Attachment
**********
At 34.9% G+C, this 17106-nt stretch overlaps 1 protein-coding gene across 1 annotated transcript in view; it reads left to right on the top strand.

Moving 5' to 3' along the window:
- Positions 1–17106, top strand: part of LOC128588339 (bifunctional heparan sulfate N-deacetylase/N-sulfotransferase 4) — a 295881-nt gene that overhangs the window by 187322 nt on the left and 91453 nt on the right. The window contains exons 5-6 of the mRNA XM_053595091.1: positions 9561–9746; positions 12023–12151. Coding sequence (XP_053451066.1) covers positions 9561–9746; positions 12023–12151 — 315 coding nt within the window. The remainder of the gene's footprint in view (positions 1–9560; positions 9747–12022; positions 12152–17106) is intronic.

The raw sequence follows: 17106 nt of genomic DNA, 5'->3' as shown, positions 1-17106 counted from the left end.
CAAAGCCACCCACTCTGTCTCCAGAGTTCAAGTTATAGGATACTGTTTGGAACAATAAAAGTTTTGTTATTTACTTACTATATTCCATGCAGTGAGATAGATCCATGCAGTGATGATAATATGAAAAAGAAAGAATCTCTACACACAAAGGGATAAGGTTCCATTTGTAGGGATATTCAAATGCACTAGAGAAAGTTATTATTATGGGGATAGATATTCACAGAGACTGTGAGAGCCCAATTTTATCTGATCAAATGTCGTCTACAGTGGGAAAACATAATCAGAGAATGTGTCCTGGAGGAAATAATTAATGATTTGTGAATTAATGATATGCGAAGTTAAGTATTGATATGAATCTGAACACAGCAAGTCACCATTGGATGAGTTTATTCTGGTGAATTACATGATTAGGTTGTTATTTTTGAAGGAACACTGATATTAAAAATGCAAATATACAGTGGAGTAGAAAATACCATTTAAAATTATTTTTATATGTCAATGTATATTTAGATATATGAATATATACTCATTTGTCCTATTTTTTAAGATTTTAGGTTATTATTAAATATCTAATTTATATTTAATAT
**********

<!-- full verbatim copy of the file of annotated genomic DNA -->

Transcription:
At 34.9% G+C, this 17106-nt stretch overlaps 1 protein-coding gene across 1 annotated transcript in view; it reads left to right on the top strand.

Moving 5' to 3' along the window:
- Positions 1–17106, top strand: part of LOC128588339 (bifunctional heparan sulfate N-deacetylase/N-sulfotransferase 4) — a 295881-nt gene that overhangs the window by 187322 nt on the left and 91453 nt on the right. The window contains exons 5-6 of the mRNA XM_053595091.1: positions 9561–9746; positions 12023–12151. Coding sequence (XP_053451066.1) covers positions 9561–9746; positions 12023–12151 — 315 coding nt within the window. The remainder of the gene's footprint in view (positions 1–9560; positions 9747–12022; positions 12152–17106) is intronic.

The raw sequence follows: 17106 nt of genomic DNA, 5'->3' as shown, positions 1-17106 counted from the left end.
CAAAGCCACCCACTCTGTCTCCAGAGTTCAAGTTATAGGATACTGTTTGGAACAATAAAAGTTTTGTTATTTACTTACTATATTCCATGCAGTGAGATAGATCCATGCAGTGATGATAATATGAAAAAGAAAGAATCTCTACACACAAAGGGATAAGGTTCCATTTGTAGGGATATTCAAATGCACTAGAGAAAGTTATTATTATGGGGATAGATATTCACAGAGACTGTGAGAGCCCAATTTTATCTGATCAAATGTCGTCTACAGTGGGAAAACATAATCAGAGAATGTGTCCTGGAGGAAATAATTAATGATTTGTGAATTAATGATATGCGAAGTTAAGTATTGATATGAATCTGAACACAGCAAGTCACCATTGGATGAGTTTATTCTGGTGAATTACATGATTAGGTTGTTATTTTTGAAGGAACACTGATATTAAAAATGCAAATATACAGTGGAGTAGAAAATACCATTTAAAATTATTTTTATATGTCAATGTATATTTAGATATATGAATATATACTCATTTGTCCTATTTTTTAAGATTTTAGGTTATTATTAAATATCTAATTTATATTTAATAT